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Tough times in the retail woods 

Halifax has lost five long-serving businesses in the last six months.

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  If Halifax's business scene is like a forest, it's a joy to see new saplings take root (for example, here's a look at what a batch of newbies are up to on the waste-reduction front). And there's an existential ache when a towering old-growth tree falls. Sure, some death is useful to foster life in an ecosystem, but the last six months have been particularly hard on longstanding retailers. Losing the following five giants so quickly means that in less than a year, the city loses centuries of combined business experience.

Dean's Flowers
Closed August 2019
After 100 years in business, the Stanley Street florist had really made its name. Made it so well that two other flower shops were using the term "Dean's Flowers" in their Google advertising. "So, if someone Googles me or my business, they are hijacked away," wrote Dean's owner Holly Winchester in a Facebook post just before the shutdown. "The Google guy said that I should do the same thing, and use their names and business names in my search words. That is not even remotely something that I would do."


Smith's Bakery & Cafe
Closed August 2019
Started in 1932, the city's oldest independent bakery was a purveyor of all forms of classic deliciousness, from lemon squares to pizza. It closed when its Agricola Street lease ran out. As co-owner Dennis Evans told The Coast: "We can't stay here and we don't have the money to move."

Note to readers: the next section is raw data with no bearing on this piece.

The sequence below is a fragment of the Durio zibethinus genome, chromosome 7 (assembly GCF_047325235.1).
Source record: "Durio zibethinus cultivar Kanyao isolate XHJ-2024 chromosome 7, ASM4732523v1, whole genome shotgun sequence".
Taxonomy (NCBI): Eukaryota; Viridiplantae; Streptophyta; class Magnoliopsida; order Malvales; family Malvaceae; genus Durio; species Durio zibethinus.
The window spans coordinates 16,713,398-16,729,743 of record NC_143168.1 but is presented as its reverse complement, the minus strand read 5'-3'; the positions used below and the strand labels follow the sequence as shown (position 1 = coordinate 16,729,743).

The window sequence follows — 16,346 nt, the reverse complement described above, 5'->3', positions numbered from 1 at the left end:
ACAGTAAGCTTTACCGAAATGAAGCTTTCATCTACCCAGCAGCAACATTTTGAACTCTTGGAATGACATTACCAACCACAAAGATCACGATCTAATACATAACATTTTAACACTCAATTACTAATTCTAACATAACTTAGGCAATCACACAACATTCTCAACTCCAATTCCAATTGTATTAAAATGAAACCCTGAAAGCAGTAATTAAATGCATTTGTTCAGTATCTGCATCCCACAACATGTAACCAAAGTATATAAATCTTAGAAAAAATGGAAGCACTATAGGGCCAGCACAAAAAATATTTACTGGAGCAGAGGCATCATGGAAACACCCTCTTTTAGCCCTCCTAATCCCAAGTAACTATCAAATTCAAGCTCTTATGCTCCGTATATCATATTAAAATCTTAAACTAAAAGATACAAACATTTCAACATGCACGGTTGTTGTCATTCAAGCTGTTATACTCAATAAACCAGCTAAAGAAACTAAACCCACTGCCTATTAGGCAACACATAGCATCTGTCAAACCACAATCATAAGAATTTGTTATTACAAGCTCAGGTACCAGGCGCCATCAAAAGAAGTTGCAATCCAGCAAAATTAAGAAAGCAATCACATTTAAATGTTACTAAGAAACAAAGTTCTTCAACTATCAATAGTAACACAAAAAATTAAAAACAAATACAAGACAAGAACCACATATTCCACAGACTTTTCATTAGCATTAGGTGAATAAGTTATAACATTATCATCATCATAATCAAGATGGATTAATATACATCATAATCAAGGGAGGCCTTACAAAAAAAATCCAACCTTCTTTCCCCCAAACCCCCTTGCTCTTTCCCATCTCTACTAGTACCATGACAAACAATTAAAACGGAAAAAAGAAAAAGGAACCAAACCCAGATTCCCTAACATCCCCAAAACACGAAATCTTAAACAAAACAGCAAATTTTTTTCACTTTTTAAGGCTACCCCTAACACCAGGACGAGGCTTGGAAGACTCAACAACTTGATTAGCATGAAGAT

Camera Repair Centre
Closed December 2019
For nearly 50 years, this Hunter Street shop was the go-to place when you had any sort of problem with a telephoto lens, shutter trigger, film uptake sprockets, digital sensor—you know, camera stuff! Like that thing on your phone that takes pictures, only totally different.


Newfoundland Store
Closing January 31, 2020
There has been a grocery store at the corner of Willow and Clifton Streets since 1917, and about half that time it's been the Newfoundland Store. But that era is over now.


Sievert's Tobacco
Closing soon
Last August Craig Sievert broke the news that he would be shutting down his family business, which has been selling cigars and cigarettes and various non-combustible goods on Barrington Street since 1906. Deep discounts to clear out the merchandise began in November, and are ongoing according to the Sievert's Facebook page. The final day looms like an axe.

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Vol 27, No 40
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